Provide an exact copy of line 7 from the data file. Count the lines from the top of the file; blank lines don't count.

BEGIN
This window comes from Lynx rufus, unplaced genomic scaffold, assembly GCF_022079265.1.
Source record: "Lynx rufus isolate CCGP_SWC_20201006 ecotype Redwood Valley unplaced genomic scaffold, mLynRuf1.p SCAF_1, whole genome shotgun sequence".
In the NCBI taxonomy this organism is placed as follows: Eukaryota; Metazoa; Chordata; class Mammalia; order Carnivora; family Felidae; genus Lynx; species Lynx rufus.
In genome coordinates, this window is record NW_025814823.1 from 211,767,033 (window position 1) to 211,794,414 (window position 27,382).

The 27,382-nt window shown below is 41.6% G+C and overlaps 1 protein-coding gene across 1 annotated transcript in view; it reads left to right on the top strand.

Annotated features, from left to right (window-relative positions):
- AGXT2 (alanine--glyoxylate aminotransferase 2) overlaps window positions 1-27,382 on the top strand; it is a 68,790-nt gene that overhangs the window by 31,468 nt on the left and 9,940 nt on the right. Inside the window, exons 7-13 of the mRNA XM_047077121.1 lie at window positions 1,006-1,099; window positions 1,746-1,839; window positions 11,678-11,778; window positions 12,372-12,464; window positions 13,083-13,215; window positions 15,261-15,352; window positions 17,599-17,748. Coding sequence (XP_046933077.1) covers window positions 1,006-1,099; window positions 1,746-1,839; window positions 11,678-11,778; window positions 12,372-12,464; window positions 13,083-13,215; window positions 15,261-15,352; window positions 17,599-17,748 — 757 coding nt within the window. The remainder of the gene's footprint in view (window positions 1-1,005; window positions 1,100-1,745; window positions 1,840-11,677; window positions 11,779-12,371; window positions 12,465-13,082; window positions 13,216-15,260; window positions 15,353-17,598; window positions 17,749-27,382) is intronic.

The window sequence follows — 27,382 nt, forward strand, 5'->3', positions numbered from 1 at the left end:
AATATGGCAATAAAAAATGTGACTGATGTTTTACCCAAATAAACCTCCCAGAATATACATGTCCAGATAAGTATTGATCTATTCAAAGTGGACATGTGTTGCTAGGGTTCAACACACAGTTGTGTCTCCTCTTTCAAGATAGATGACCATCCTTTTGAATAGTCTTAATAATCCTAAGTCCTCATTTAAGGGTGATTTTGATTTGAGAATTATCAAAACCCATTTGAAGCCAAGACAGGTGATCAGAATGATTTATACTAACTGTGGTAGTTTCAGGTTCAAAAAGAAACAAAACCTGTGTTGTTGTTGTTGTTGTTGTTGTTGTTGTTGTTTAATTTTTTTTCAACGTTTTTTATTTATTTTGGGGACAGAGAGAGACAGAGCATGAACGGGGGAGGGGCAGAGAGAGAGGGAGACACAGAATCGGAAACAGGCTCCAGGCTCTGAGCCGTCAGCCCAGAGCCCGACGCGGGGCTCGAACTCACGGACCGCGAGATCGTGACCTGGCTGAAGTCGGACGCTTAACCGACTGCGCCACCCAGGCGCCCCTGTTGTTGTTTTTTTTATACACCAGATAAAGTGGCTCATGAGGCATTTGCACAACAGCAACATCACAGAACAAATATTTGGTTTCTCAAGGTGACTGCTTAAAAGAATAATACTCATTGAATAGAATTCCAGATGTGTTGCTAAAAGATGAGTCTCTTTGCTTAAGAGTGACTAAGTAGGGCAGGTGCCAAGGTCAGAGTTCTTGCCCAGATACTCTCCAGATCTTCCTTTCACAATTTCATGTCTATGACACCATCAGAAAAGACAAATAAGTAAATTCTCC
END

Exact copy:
- AGXT2 (alanine--glyoxylate aminotransferase 2) overlaps window positions 1-27,382 on the top strand; it is a 68,790-nt gene that overhangs the window by 31,468 nt on the left and 9,940 nt on the right. Inside the window, exons 7-13 of the mRNA XM_047077121.1 lie at window positions 1,006-1,099; window positions 1,746-1,839; window positions 11,678-11,778; window positions 12,372-12,464; window positions 13,083-13,215; window positions 15,261-15,352; window positions 17,599-17,748. Coding sequence (XP_046933077.1) covers window positions 1,006-1,099; window positions 1,746-1,839; window positions 11,678-11,778; window positions 12,372-12,464; window positions 13,083-13,215; window positions 15,261-15,352; window positions 17,599-17,748 — 757 coding nt within the window. The remainder of the gene's footprint in view (window positions 1-1,005; window positions 1,100-1,745; window positions 1,840-11,677; window positions 11,779-12,371; window positions 12,465-13,082; window positions 13,216-15,260; window positions 15,353-17,598; window positions 17,749-27,382) is intronic.